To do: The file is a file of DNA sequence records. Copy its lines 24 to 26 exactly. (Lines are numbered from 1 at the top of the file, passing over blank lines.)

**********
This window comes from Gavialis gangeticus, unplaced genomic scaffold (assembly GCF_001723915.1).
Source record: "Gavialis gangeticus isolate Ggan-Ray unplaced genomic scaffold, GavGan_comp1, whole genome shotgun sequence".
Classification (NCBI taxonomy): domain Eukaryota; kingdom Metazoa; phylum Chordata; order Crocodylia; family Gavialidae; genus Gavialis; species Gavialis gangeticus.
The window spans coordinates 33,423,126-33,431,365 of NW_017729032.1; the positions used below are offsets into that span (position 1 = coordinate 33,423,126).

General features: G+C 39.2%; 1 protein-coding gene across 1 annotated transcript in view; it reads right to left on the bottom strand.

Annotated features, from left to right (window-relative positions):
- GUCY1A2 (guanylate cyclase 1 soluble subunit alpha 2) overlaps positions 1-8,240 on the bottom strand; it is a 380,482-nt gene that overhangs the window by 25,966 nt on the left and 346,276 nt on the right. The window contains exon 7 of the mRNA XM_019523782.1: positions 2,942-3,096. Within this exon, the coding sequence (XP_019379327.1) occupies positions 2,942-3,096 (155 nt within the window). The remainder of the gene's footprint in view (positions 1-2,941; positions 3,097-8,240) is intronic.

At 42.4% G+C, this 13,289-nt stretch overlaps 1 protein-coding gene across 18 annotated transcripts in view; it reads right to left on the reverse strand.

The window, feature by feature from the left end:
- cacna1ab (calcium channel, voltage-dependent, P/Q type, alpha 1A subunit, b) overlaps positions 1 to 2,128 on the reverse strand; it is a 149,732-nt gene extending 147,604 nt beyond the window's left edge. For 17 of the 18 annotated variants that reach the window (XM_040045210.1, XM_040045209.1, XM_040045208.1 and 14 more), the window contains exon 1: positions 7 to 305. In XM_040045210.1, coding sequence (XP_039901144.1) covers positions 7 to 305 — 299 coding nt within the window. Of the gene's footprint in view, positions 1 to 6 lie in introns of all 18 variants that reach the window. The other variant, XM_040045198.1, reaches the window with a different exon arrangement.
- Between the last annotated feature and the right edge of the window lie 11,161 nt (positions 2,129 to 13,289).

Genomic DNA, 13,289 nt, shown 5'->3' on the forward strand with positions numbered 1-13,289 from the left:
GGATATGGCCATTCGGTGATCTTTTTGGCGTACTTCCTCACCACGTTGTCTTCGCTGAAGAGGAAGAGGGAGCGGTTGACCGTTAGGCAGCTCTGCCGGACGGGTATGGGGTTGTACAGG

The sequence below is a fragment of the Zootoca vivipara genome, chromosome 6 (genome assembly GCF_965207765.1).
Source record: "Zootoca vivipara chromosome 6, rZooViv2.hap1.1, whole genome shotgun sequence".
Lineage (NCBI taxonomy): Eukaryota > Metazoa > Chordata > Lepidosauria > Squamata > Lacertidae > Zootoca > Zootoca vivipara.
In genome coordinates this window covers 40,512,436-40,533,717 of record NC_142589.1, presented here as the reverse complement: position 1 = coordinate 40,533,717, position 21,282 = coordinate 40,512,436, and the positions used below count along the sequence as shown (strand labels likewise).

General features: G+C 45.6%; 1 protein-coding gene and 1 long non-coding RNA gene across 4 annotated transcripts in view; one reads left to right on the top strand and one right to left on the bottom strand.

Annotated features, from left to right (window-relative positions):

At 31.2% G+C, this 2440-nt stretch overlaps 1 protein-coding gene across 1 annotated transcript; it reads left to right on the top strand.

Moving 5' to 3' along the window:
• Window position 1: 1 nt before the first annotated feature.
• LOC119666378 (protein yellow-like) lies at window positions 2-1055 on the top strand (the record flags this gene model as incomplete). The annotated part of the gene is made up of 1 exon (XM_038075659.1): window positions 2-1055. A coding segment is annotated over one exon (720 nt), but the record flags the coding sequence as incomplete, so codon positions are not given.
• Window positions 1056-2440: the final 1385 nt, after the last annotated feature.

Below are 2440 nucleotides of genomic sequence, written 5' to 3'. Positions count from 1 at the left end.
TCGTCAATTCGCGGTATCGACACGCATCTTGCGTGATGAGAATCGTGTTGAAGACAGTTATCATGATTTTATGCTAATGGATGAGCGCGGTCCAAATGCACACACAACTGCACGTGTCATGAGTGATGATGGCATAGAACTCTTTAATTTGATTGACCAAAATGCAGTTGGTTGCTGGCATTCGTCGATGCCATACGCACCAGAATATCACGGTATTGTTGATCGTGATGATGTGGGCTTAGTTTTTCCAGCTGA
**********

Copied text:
• Window positions 1056-2440: the final 1385 nt, after the last annotated feature.

Below are 2440 nucleotides of genomic sequence, written 5' to 3'. Positions count from 1 at the left end.
TCGTCAATTCGCGGTATCGACACGCATCTTGCGTGATGAGAATCGTGTTGAAGACAGTTATCATGATTTTATGCTAATGGATGAGCGCGGTCCAAATGCACACACAACTGCACGTGTCATGAGTGATGATGGCATAGAACTCTTTAATTTGATTGACCAAAATGCAGTTGGTTGCTGGCATTCGTCGATGCCATACGCACCAGAATATCACGGTATTGTTGATCGTGATGATGTGGGCTTAGTTTTTCCAGCTGA